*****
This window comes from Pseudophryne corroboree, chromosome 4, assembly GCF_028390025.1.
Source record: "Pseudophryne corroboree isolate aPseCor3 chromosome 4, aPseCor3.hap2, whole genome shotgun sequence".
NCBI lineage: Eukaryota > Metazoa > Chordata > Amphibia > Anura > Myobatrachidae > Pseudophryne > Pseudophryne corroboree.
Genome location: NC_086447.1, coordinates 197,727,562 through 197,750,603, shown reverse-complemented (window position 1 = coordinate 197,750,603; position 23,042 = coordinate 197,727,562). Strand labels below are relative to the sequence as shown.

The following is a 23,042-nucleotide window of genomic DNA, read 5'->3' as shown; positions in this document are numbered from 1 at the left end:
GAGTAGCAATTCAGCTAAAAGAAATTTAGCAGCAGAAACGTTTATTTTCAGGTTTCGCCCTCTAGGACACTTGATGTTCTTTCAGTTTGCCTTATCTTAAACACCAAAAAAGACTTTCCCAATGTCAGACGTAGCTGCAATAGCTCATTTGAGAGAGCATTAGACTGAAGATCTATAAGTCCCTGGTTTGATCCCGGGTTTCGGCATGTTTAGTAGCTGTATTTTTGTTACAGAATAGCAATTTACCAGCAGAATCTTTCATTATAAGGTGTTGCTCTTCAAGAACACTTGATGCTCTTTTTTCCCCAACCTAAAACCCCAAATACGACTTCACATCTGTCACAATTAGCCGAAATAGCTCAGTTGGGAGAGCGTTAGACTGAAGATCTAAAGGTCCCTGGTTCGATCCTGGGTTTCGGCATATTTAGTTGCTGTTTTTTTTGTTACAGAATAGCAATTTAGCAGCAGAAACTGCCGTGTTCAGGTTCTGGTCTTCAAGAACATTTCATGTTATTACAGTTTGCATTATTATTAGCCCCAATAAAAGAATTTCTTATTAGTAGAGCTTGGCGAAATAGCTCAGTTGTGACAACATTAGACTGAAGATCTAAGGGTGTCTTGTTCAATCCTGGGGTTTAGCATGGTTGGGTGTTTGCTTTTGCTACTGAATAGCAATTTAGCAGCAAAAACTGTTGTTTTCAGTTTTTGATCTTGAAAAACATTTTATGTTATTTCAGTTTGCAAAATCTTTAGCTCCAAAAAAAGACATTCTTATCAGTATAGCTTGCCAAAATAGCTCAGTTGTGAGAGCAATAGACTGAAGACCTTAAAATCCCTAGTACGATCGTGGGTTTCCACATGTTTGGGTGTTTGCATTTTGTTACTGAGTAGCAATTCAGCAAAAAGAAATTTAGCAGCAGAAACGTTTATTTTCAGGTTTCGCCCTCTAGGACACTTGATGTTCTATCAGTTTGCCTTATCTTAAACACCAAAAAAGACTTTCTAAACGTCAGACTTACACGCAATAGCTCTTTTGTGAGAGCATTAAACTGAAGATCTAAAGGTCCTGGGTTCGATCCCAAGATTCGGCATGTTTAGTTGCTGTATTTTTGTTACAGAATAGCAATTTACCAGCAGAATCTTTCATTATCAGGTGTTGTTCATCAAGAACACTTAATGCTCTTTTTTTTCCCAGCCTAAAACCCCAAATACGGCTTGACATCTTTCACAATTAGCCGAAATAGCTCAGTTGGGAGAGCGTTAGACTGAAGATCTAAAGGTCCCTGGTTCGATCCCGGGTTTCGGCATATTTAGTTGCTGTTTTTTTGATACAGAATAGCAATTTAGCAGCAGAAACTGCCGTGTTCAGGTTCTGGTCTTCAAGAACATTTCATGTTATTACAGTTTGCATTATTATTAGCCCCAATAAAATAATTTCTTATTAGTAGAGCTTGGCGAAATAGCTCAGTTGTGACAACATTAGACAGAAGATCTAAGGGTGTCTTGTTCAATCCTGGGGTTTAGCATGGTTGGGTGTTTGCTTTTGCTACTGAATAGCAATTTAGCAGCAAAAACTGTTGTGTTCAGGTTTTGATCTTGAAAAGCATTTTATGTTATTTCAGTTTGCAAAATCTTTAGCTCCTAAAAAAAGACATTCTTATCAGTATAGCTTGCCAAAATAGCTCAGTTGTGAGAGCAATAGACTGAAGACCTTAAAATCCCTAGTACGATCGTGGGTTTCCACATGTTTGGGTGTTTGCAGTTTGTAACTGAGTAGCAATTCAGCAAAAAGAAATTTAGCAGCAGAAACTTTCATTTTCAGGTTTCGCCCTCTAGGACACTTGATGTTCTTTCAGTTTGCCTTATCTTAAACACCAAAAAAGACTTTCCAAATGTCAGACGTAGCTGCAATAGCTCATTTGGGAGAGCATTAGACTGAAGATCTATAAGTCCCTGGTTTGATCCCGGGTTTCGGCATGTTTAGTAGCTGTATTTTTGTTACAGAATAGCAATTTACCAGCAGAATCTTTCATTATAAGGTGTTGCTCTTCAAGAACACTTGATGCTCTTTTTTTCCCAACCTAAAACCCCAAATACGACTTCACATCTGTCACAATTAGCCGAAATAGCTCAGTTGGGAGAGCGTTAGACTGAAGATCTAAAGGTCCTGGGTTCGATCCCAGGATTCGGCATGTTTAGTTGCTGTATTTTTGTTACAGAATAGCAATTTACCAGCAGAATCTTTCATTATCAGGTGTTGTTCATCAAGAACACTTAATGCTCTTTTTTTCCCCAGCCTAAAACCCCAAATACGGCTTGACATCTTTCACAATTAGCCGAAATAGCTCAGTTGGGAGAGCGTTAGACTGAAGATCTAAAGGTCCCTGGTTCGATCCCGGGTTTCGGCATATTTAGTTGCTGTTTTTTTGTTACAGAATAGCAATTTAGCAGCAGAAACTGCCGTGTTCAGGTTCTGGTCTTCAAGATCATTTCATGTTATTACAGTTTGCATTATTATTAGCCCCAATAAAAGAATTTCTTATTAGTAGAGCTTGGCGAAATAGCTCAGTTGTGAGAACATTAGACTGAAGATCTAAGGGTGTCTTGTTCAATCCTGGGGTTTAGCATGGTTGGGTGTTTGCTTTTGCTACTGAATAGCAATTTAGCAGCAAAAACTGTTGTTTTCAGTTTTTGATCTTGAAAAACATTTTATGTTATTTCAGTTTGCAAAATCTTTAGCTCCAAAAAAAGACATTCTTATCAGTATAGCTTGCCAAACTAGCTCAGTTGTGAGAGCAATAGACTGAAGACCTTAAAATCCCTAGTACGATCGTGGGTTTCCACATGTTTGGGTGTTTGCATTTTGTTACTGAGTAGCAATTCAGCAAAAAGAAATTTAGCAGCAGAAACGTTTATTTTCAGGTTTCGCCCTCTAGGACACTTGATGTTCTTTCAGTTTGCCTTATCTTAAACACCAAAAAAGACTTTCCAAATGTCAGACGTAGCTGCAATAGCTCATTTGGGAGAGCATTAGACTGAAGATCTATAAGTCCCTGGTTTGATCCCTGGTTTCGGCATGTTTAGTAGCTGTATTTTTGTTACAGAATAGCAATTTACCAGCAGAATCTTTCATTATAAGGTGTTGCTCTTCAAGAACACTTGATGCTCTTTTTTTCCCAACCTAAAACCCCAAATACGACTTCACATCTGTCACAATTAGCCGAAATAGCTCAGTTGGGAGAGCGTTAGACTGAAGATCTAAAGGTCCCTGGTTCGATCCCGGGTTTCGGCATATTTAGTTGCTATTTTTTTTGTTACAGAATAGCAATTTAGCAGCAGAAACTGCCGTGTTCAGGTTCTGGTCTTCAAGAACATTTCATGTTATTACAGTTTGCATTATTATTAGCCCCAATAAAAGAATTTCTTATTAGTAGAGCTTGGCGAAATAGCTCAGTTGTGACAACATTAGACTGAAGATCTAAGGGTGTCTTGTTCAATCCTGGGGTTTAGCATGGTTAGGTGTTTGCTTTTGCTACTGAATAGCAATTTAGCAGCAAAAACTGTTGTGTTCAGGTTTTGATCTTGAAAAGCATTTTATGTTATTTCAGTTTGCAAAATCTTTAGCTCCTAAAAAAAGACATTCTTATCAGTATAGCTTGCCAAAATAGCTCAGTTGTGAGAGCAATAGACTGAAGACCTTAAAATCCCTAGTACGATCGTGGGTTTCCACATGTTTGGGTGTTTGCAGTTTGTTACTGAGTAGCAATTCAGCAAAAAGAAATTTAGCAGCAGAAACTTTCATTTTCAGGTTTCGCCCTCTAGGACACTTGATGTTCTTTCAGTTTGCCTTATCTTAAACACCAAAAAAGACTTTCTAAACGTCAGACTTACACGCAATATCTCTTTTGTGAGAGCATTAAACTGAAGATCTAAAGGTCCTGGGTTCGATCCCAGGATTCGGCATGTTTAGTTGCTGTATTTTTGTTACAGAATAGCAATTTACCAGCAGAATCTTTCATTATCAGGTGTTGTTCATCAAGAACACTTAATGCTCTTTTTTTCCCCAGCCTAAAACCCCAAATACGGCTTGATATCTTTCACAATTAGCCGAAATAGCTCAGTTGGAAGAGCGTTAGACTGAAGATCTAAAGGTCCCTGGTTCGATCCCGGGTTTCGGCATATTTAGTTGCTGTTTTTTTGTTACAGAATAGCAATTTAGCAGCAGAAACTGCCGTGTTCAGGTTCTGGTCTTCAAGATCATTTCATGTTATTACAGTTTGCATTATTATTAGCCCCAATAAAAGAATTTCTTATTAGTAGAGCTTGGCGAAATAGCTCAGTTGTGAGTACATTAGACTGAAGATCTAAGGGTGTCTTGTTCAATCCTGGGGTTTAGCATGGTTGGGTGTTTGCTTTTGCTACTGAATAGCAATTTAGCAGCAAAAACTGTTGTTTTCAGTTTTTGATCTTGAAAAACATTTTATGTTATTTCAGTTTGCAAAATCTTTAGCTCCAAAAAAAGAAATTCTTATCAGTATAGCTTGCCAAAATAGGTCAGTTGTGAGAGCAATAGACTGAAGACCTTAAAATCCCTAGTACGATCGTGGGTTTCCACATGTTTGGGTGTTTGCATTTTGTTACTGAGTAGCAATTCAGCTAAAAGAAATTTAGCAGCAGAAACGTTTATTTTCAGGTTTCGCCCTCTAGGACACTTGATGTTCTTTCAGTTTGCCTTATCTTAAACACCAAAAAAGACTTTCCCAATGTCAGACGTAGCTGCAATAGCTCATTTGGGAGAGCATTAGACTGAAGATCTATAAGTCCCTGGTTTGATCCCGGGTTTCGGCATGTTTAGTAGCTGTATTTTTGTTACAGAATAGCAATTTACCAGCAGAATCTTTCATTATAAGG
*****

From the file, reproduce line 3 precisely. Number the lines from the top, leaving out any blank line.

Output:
NCBI lineage: Eukaryota > Metazoa > Chordata > Amphibia > Anura > Myobatrachidae > Pseudophryne > Pseudophryne corroboree.